Understanding the value of digital pathology
March 13, 2019
By John Wellbank
To better understand the history, roadblocks, benefits, and future of digital pathology, it’s helpful to look at an earlier digital transformation in radiology. Picture archiving and communication system, or PACS, is a familiar term to all healthcare institutions that harbor radiology services. It came into vogue in the 80s, went mainstream in the 90s and allowed the storage, transmission, viewing and interpretation of digital data acquired with radiology digital imaging equipment, ranging from simple digitized chest radiographs to more sophisticated CT and MR exams.
By doing so, PACS and this digital revolution facilitated a number of advantages over analogue film X-Ray devices. A common communication protocol called DICOM (Digital Imaging and Communications in Medicine) was developed by the National Electrical Manufacturers of America and the American Society of Radiology. It allowed different device manufacturers and healthcare institutions to communicate their digital image data with each other.
Storage of this digital information is cheaper, quicker and easier to access, and space requirements were vastly reduced. That meant resources could be more effectively diverted from the darkroom, film room, reading room, and the archives toward more efficacious capital investments. Provision of an interpretive digital data set increased speed of data transmission, viewing and interpolation, improved the quality of diagnosis thus benefiting the patient, the caregivers, institutions, research, and industry, or in short, the overall patient care continuum.
Implementation of PACS is an IT-intensive process, but well understood, with most of the hurdles overcome, and it has a clear ROI. Subsequently, through the course of time, several other areas of medical imaging, such as nuclear medicine and cardiology, have been added to the DICOM communication standard.
Bringing digital advantages to pathology
Digital pathology (DP) is the common term applied to the digitization of conventionally produced fixed formalin paraffin-embedded block slides by utilizing a machine called a digital slide scanner in lieu of, or as a complement to, the microscope. The digitized image can then be viewed, manipulated, analyzed through the hospital intranet, or anywhere in the world that has internet.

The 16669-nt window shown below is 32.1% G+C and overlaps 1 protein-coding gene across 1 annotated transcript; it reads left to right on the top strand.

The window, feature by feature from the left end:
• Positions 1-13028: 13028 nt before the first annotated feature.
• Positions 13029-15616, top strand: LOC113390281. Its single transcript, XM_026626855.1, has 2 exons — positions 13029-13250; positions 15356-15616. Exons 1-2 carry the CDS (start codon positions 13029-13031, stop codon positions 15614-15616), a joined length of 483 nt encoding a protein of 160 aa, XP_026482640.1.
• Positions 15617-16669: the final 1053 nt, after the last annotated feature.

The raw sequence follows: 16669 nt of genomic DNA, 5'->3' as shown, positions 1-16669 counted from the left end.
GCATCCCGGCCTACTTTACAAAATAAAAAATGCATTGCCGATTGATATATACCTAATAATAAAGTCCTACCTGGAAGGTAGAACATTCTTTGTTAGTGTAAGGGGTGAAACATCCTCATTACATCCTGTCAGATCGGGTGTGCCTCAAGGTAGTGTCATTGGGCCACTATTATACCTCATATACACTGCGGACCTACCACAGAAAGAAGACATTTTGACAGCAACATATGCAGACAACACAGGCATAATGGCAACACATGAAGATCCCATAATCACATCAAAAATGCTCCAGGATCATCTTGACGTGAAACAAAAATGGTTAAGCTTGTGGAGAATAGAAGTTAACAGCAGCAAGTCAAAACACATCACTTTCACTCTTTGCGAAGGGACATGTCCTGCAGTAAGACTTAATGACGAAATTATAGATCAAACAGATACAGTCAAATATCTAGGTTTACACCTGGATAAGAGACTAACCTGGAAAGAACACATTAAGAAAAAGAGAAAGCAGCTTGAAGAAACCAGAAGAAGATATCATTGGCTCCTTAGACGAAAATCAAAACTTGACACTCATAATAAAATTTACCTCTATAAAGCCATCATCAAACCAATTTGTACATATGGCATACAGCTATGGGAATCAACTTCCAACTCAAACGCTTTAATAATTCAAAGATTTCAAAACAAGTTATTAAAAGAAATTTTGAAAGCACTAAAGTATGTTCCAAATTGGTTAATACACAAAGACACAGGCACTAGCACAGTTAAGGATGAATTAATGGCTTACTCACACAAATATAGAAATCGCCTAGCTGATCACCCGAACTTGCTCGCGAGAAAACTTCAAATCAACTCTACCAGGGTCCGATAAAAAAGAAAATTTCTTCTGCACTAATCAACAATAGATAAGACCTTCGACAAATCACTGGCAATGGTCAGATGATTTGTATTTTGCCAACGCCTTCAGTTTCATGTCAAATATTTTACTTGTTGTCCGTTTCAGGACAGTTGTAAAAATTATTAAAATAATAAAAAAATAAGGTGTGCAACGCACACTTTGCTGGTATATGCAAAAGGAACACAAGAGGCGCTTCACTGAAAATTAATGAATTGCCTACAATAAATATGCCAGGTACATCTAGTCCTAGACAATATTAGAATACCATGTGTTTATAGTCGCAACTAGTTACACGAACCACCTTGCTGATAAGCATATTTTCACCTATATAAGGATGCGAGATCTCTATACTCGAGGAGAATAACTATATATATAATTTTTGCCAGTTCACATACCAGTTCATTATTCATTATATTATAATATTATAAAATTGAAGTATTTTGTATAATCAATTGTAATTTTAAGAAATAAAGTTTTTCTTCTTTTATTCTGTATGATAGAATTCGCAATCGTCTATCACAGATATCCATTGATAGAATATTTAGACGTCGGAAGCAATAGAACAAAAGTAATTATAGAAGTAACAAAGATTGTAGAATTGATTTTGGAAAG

The scanners come in an assortment of varieties produced by many different manufacturers, some large and familiar and some boutique. There are differing technologies, which creates various price points dependent on requirements based on volume, speed, image quality, type and size of tissue specimen, clinical, and research demands. The digital slide scanner, much like its radiology counterparts, such as the CT, MR or digital chest stand, requires varying degrees of peripheral equipment, such as digital storage media and devices (digital disk, tape, chip), a user interface (monitor, touchpad, keyboard), software (management, user and interoperability, quantitative).
DP for clinical use is primarily used for bright-field imaging (a white light source, typically LED based) for H&E slides, composing the clinical majority, and special slides, such as IHC; and there are also scanners that address FISH (fluorescence in situ hybridization) and other more research based purposes.
The digitization of pathology is producing many (and promises many more) of the same benefits we saw when PACS transformed radiology thirty years ago. Some benefits, rationale for adoption and use cases include:
• Tumor board meetings are clearly beneficial, since representatives from different specialties and subspecialties (including patients) can virtually convene, show and discuss multiple disciplinary findings in order to identify best treatment courses.
• Software is available that allows straightforward tissue identification, type and structure classification as well as nuclear, membrane cell and density quantification for IHC.
• Frozen sections from surgery can be immediately viewed by digitally scanning the slide in or near surgery without having a Pathologist on hand in the surgery department, thus saving time and money.
• Teaching software is available that provides customized education that can be quickly adjusted and enhanced for new content, learning and testing.
• Analogue data such as slides are impossible to mine, as computers require ones and zeros in order to perform calculations. Massive databases can be developed from gathering institutional, local, national, and genome correlated populations, allowing specialized discoveries in personalized medicine thorough mining and machine learning. This, along with digital input from other medical disciplines, should benefit outcome-based medicine through more accurate drug development and treatment.
• Consolidation of laboratory services is enabled as digital images can be moved and reviewed anywhere there is internet.
• Remote diagnosis and second opinion can be set up as ancillary services.
• Quality control on slide processing can be automated.
• Workflow can be streamlined and automated in regard to subspecialty slide distribution, interpretation difficulty, workload and availability